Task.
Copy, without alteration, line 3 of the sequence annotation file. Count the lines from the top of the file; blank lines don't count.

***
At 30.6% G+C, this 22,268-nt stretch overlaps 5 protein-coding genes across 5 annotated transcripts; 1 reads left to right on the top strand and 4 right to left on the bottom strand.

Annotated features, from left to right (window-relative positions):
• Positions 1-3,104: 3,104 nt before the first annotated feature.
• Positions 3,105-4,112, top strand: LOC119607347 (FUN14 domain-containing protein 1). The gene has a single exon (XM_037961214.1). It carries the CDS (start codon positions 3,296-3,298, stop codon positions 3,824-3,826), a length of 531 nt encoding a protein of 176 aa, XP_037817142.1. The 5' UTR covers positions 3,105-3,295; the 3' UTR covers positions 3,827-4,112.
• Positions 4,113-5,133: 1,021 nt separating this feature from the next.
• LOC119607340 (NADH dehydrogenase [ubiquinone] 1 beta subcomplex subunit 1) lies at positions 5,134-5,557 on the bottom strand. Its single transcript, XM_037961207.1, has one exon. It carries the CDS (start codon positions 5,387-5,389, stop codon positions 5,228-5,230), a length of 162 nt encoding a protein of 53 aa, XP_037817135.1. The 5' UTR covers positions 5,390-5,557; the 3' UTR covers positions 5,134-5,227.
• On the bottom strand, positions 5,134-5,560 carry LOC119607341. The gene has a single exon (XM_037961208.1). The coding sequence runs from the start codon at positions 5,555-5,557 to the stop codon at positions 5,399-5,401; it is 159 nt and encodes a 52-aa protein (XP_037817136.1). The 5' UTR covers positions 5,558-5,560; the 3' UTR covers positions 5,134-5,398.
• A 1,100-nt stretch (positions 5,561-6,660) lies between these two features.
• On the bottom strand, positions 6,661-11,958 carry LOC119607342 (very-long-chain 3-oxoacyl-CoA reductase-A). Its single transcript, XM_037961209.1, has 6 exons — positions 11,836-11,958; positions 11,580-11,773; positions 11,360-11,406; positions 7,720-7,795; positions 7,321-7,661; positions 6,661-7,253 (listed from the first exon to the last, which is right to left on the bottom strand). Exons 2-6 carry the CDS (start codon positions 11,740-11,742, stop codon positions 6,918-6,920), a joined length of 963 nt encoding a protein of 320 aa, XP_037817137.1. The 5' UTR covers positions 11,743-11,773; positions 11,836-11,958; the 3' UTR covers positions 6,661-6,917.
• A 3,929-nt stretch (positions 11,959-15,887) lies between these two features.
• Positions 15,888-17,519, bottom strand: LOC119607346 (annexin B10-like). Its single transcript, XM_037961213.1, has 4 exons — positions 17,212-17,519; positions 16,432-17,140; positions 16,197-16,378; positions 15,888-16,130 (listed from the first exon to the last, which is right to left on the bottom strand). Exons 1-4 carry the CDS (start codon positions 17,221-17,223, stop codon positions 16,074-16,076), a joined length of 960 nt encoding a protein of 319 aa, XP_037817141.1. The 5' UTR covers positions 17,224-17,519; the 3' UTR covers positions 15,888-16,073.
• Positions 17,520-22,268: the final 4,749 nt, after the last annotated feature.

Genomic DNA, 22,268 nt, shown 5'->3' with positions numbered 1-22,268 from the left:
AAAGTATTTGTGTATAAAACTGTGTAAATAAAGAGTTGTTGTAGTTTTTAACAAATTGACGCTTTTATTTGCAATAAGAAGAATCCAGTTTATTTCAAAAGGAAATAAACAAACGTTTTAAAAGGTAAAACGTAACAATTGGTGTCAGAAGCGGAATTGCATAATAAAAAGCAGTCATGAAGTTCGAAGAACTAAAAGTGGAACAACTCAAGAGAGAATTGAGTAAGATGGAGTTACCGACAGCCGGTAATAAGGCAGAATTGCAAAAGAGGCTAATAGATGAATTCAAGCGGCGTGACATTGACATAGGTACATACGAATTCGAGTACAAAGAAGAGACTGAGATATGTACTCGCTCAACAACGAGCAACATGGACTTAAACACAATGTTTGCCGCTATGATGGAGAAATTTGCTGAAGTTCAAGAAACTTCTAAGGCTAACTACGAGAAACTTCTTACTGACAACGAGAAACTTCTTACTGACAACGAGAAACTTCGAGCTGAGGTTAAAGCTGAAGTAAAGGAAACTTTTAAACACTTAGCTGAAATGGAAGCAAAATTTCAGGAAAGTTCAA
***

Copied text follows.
• Positions 1-3,104: 3,104 nt before the first annotated feature.